Tinnitus can significantly alter your lifestyle:
- Difficulty concentrating or relaxing
- Irritability or nervousness
- Problems sleeping
What is tinnitus?
Tinnitus is a subjective experience: hearing sound when there is no external physical source present. People use a variety of terms such as hissing, roaring, ringing or chirping to describe it.
The actual mechanism responsible for tinnitus is not yet known, and, in fact, there are probably many different reasons. We do know that it is a real – not imagined – symptom of changes in the delicate structures of the inner ear or neural system.
It is like walking on the grass. If you continue to walk on the grass, it can be weakened and no longer spring back. The microscopic hair cells of the inner ear are not able to send a clear signal to the brain. Instead, the brain tries to compensate for the weakened signal and patterns begin.
It’s what happens BETWEEN THE EARS that creates the ongoing and continuing problems with tinnitus.
What causes it?
There are many causes; indeed almost anything that can go wrong with the ear has tinnitus associated with it as a symptom. Problems ranging from too much cerumen (ear wax) to ear infections to acoustic tumors can produce tinnitus.
One of the most common causes is exposure to excessively loud sounds either on the job (musicians, carpenters, pilots) or recreationally (guns, chain saws, loud music).
Tinnitus can sometimes result from problems not associated with the ear, such as head injury or disorders of the neck vertebrae or the temporomandibular (jaw) joint. It can also be caused by cardiovascular disease, allergies, Meniere’s disease, underactive thyroid or degeneration of the bones in the middle ear. More than 200 prescription and non-prescription drugs list tinnitus as a potential side effect.
How many people have tinnitus?
- Roughly 50 million Americans have experienced tinnitus. 17 million report a significant or debilitating problem.
- Tinnitus is identified more frequently in white individuals.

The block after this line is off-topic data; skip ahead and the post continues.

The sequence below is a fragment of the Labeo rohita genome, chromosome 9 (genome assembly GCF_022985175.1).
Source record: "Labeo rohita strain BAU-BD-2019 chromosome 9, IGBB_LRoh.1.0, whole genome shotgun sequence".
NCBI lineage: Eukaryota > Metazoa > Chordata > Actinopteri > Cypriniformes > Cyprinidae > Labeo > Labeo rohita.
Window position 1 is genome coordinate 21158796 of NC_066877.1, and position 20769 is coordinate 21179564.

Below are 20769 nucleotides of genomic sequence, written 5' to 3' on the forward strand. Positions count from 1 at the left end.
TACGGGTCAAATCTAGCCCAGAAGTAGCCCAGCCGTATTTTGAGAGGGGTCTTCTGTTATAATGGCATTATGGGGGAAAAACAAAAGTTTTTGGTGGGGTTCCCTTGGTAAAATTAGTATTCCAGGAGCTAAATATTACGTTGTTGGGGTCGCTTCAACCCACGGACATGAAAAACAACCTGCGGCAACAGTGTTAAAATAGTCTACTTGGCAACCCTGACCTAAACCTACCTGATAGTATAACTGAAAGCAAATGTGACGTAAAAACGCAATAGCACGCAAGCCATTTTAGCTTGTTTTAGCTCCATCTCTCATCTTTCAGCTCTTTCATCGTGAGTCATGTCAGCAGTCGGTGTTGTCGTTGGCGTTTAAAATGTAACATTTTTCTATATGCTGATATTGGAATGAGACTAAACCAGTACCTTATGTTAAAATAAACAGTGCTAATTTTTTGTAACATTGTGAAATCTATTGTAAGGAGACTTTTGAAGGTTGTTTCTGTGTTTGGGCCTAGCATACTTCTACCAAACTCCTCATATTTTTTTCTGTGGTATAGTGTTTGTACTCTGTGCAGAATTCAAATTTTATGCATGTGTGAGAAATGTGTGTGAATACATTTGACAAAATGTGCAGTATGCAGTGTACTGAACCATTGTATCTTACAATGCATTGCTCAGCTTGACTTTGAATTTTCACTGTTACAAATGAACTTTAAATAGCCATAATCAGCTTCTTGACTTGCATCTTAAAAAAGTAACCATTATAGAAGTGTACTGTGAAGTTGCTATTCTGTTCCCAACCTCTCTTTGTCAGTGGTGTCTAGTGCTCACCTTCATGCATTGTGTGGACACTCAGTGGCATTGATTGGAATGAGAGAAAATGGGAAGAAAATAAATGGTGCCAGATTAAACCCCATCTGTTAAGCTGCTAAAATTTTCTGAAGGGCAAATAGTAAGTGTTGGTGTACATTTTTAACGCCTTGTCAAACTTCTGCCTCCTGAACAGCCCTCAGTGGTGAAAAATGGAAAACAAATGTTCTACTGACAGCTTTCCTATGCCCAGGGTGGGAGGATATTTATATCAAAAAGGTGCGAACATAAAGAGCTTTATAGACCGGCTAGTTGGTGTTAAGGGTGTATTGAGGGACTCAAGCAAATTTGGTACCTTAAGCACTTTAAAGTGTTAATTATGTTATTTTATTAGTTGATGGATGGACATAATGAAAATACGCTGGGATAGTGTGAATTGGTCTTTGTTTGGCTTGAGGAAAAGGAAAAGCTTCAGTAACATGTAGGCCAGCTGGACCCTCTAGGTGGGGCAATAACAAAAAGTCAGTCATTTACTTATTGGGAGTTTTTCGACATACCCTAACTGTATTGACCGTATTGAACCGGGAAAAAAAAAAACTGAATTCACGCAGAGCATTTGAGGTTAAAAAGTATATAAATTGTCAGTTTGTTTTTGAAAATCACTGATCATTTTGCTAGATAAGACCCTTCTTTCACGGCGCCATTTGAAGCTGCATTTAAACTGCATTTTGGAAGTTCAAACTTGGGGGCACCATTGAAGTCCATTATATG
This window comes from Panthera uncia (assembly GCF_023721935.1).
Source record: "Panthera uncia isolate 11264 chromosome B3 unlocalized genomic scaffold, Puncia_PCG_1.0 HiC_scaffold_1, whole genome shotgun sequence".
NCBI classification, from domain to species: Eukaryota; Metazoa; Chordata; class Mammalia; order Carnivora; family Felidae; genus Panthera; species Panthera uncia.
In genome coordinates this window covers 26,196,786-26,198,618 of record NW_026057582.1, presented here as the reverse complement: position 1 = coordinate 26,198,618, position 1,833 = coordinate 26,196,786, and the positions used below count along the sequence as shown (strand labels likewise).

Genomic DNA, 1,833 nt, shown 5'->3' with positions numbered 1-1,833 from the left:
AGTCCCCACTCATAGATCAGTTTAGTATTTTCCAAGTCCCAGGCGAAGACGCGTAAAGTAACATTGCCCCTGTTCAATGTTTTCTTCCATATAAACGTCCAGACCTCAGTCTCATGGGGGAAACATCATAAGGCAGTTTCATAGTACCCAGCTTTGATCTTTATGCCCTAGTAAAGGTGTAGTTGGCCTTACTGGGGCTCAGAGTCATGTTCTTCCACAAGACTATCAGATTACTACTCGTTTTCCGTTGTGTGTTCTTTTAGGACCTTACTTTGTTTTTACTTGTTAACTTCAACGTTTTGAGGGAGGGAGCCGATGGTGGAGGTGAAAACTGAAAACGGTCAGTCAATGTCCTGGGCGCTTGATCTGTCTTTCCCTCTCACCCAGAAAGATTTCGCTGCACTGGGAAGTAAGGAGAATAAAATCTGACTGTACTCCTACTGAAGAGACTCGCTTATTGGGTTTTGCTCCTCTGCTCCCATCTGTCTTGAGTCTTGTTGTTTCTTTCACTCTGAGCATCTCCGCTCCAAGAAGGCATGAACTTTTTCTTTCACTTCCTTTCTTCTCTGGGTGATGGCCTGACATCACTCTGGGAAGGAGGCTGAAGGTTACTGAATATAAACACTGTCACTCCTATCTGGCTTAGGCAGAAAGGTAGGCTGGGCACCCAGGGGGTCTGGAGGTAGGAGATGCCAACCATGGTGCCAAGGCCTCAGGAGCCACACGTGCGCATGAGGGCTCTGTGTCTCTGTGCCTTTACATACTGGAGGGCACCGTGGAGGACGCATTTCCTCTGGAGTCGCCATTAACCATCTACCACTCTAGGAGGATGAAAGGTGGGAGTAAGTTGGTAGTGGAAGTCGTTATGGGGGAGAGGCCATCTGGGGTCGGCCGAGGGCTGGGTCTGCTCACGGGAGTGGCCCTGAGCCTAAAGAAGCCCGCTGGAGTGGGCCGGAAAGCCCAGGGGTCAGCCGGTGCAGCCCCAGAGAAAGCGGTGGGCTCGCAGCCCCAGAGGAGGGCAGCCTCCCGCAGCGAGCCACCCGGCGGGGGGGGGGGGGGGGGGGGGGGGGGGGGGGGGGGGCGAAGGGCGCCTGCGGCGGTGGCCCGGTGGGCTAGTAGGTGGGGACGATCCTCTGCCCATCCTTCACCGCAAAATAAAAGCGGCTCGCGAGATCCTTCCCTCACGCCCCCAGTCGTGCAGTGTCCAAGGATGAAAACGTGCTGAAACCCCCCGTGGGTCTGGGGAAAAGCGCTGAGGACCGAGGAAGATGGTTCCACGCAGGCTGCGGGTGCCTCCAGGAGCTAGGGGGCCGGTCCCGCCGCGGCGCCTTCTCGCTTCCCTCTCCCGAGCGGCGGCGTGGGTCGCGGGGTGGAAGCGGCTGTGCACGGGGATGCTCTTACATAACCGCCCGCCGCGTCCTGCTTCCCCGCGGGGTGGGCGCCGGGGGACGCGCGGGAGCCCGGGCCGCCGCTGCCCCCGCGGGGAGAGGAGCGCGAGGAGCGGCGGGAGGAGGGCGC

- The prevalence of tinnitus is almost twice as frequent in the South as in the Northeast.
What can make tinnitus worse?
- Loud noise
- Excessive use of alcohol or recreational drugs
- Aspirin, quinine, some antibiotics and hundreds of other drugs which can either cause tinnitus or make existing tinnitus worse
What should you do if you have tinnitus?
- Speak with your family physician to see if there is a treatable medical condition causing tinnitus.
- Contact our office to speak with Dr. Ellison, who has been working with tinnitus patients for many years. Dr. Ellison is a member of the Tinnitus Practitioners Association and The American Tinnitus Association.
What are some common treatments available?
Amplification with hearing aids helps people hear ambient environmental sounds instead of their tinnitus.
Retraining therapy, designed to retrain the brain to ignore the tinnitus, combines directive counseling with exposure to steady, quiet, broadband sounds. This sound exposure is often achieved with behind-the-ear or in-the-ear sound generators.
Drug therapy including anti-depressants, anticonvulsants, anti-anxiety medications and vasodilators have helped some patients successfully manage their tinnitus. Many drugs, however, have unpleasant side effects. Researchers continue to look for a safe, orally administered drug.
Dental treatment for temporomandibular joint (TMJ) problems may help alleviate damage to this joint that may cause tinnitus, jaw clicking and pain.
There is no surgical treatment at this time to eliminate tinnitus.
What Can You Do Now if You HAVE tinnitus?
- Avoid silence
- Do not “overprotect” your ears, but use ear protection in loud environments
- Do things you enjoy and which will take your mind away from tinnitus
- Get enough sleep, exercise regularly.